MUFF continues to push boundaries

The Montreal Underground Film Festival (MUFF) now in its 8th year continues to honour art, low-budget and independent films from around the world. We spoke to co-founder and programmer Karina Mariano and the rest of the crew about what we can expect.

The Montreal Underground Film Festival Crew

The 8th Annual Montreal Underground Film Festival (MUFF) begins this Friday with what is anticipated to be one hell of a party. I had the opportunity to speak with co-founder and programmer Karina Mariano and the rest of the MUFF crew about what we can expect this year.

“We try to be as open-minded as possible while doing the pre-selection,” says Mariano. “One thing is for sure — we value work that is original, hand-made and daring. It’s important, too, for the work to feel like there is really an auteur behind it who wants to share a vision with us. There are eight of us, so we have a broad range of personal tastes and backgrounds. But mostly we all value art films, low-budget, independent work. Films that push boundaries.”

MUFF is not your typical film festival. The films are short — rarely climbing above the 15 minute mark — and they are created by passionate artists without the influence of corporate entities or worries about critical reception. This allows the festival to provide viewers with a unique experience every year due to the vast array of content they receive — but this also makes programming the festival a little more complicated.

“We try to go with the themes we see developing organically from the films that interest us. And we do our general programme mapping collectively, which makes the process a fun challenge! We always get so many great films, and it is always a struggle to fit everything into appropriate programmes, since we have limited screening slots available. We added a few new members to our collective this year. So, in terms of our 2013 programming, we tried a different formula where each member of the MUFF collective took on one of the programmes that we had decided upon as a group and sort of adopts it as their own,” says Mariano.

This process allows each of the MUFF crew members to curate their own program which speaks to their interests and as fans of these particular types of films. “I always have had a soft spot for personal, diary-type films with their sense of nostalgia, their impressionistic imagery and collage aesthetic — so I took on our Dear Diary programme,” explains Mariano.

“Mario DeGiglio-Bellemare, who is a horror film specialist, has been putting together Saturday’s Midnight Dread programme for a few years now, and this year’s version has some seriously disturbing and beautiful films. Allan Brown, who has two films in the festival this year, claimed our weird and twisted films program, which he decided to call Squirrels because any program that combines time traveling bearded gurus with Las Vegas tourists needs a bizarre title. Brad Colbourne took on Caffeinated Jitterbugs … “painterly” films that are all about feeling, surface and texture. Zoe Brown’s Sex is for Suckers  is a sex programme with a few surprises, since it’s as much about suburban anxiety as it is about frank sexuality. Anne Golden laid claim to SatNav, a program of docu-portraitures that really push the boundaries of autobiographical filmmaking, and Kris Woofter, who is another horror guy, latched onto The Shadow at the Bottom of the World: Nature and Industry, which includes shorts that feature creepy machines and ruins, microscopic images of nature … and almost NO people.”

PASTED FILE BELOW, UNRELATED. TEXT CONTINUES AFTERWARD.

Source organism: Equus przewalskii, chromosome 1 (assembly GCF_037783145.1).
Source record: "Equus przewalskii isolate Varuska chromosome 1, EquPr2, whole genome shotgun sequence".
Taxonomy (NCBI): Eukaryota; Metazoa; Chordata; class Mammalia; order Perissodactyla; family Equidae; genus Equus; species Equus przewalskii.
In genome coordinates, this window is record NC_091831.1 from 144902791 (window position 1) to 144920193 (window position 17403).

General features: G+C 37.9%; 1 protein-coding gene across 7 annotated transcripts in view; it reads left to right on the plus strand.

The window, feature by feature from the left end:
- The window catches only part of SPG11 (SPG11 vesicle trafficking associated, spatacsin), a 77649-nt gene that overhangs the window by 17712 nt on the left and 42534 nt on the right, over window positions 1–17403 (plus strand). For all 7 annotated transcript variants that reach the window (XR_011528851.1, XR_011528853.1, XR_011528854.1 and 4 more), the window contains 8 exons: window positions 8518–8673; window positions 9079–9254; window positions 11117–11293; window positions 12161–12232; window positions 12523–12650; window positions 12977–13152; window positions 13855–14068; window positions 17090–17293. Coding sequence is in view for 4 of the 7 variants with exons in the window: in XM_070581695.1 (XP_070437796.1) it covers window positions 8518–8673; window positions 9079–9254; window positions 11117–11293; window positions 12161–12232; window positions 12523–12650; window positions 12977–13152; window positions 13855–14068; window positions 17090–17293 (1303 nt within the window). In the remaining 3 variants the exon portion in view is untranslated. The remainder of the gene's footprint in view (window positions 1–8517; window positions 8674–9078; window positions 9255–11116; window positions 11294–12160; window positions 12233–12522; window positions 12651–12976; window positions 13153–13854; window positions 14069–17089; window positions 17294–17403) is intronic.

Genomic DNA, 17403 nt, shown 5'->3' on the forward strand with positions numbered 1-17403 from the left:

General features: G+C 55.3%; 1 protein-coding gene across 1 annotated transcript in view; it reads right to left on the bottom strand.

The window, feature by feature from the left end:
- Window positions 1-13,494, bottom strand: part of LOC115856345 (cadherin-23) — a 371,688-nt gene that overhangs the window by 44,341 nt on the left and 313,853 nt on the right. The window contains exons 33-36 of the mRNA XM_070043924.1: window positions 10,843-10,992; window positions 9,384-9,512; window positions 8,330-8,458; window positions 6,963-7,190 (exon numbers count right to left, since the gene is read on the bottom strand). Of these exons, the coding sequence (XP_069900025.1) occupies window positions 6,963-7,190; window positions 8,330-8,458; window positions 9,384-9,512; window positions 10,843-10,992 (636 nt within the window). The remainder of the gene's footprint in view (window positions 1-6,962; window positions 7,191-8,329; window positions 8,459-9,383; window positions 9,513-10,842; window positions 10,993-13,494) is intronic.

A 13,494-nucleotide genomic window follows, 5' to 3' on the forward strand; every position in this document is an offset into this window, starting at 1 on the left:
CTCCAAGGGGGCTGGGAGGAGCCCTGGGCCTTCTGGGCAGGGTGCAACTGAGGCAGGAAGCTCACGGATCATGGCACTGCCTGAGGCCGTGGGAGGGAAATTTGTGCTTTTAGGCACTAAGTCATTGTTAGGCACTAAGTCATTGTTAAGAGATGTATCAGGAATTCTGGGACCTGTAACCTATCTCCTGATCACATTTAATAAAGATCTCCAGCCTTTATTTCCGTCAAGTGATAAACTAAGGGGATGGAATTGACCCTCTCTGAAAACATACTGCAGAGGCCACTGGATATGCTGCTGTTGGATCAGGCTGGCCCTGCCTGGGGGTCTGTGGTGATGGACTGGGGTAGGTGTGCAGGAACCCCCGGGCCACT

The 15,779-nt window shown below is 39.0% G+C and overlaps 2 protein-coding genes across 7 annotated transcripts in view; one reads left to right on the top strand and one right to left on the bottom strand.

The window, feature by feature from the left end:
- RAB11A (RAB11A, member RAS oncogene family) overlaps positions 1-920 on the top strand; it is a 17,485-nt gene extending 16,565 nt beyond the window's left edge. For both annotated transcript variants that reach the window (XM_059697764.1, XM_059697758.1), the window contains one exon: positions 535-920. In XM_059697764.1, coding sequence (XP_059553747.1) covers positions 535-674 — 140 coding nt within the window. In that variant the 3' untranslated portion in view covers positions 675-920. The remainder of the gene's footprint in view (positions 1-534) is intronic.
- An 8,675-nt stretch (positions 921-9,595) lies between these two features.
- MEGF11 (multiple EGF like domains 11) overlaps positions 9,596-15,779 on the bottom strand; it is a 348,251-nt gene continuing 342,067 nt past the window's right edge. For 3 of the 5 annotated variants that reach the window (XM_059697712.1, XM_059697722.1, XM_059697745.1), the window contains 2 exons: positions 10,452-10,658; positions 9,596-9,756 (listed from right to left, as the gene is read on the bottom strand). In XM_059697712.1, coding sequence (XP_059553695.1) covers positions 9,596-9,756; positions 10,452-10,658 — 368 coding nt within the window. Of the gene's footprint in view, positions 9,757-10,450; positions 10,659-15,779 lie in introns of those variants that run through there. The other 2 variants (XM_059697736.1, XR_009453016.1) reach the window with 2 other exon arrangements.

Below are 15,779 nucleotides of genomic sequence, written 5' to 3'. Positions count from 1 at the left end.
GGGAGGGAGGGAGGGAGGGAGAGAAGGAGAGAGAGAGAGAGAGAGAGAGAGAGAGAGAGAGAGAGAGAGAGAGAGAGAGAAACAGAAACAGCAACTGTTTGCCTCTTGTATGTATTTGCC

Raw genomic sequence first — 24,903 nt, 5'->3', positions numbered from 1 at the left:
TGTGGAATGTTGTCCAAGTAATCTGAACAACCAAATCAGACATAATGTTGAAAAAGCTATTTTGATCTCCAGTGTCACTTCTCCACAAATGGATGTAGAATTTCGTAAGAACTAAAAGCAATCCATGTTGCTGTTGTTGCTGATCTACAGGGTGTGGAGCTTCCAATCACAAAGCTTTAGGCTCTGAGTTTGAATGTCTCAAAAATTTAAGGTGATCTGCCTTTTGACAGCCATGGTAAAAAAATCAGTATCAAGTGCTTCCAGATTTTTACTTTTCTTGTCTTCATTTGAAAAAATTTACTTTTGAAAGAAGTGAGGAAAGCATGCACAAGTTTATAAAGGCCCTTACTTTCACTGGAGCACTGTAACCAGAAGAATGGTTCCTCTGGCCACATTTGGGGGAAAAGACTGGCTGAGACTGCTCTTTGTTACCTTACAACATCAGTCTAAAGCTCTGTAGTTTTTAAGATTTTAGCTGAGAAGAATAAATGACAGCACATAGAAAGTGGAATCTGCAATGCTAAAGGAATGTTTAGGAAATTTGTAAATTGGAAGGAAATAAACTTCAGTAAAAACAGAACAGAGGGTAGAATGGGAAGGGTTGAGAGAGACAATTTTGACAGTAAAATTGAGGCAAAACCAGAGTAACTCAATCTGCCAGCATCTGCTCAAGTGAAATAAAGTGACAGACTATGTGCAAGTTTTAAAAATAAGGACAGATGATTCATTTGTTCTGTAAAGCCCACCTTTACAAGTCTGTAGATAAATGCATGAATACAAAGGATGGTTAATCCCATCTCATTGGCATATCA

The opening night has been given a slightly different treatment as they’ve combined their programming prowess to select a group of shorts to reflect the entire festival. Says Mariano, “We all lay claim to the eclectic bunch of shorts that make up our Opening Night, which we think will appeal equally to people who are MUFF regulars, MUFF virgins and to anyone who has gotten tipsy by the 9 p.m. screening time.”

The group attributes their past success to their collaboration, the fantastic films and their independent spirit.

“Our festival is 100 per cent independent, artist-run, by and for artists,” says Mariano. “A few years ago, we weren’t sure if we should go with the flow and make MUFF “bigger and better,” and Dan Cross, producer/filmmaker and friend of MUFF, said “keep it small, keep it relevant.” And that, I think, pretty much sums it up.” ■

The Montreal Underground Film Festival opens Friday May 24 with festivities and films and continues Saturday & Sunday screening original, handmade and daring films at Peut-être Vintage (6029A Parc),Friday doors 7:30 p.m., $7. Doors at 3:30 p.m.on Saturday and 4:30 p.m. on Sunday, $5

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